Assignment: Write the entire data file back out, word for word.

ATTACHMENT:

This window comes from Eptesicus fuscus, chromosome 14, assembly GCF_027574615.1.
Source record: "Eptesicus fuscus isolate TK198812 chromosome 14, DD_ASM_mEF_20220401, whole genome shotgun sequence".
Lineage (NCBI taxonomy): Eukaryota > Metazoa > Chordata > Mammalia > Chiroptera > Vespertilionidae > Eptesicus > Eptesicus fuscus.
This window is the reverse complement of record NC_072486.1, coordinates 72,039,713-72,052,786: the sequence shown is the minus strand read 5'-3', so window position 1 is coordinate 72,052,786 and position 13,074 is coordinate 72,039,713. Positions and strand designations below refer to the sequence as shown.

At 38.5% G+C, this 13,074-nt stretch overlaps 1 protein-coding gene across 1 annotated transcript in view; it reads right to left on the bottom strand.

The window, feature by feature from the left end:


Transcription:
This window comes from Eptesicus fuscus, chromosome 14, assembly GCF_027574615.1.
Source record: "Eptesicus fuscus isolate TK198812 chromosome 14, DD_ASM_mEF_20220401, whole genome shotgun sequence".
Lineage (NCBI taxonomy): Eukaryota > Metazoa > Chordata > Mammalia > Chiroptera > Vespertilionidae > Eptesicus > Eptesicus fuscus.
This window is the reverse complement of record NC_072486.1, coordinates 72,039,713-72,052,786: the sequence shown is the minus strand read 5'-3', so window position 1 is coordinate 72,052,786 and position 13,074 is coordinate 72,039,713. Positions and strand designations below refer to the sequence as shown.

At 38.5% G+C, this 13,074-nt stretch overlaps 1 protein-coding gene across 1 annotated transcript in view; it reads right to left on the bottom strand.

The window, feature by feature from the left end: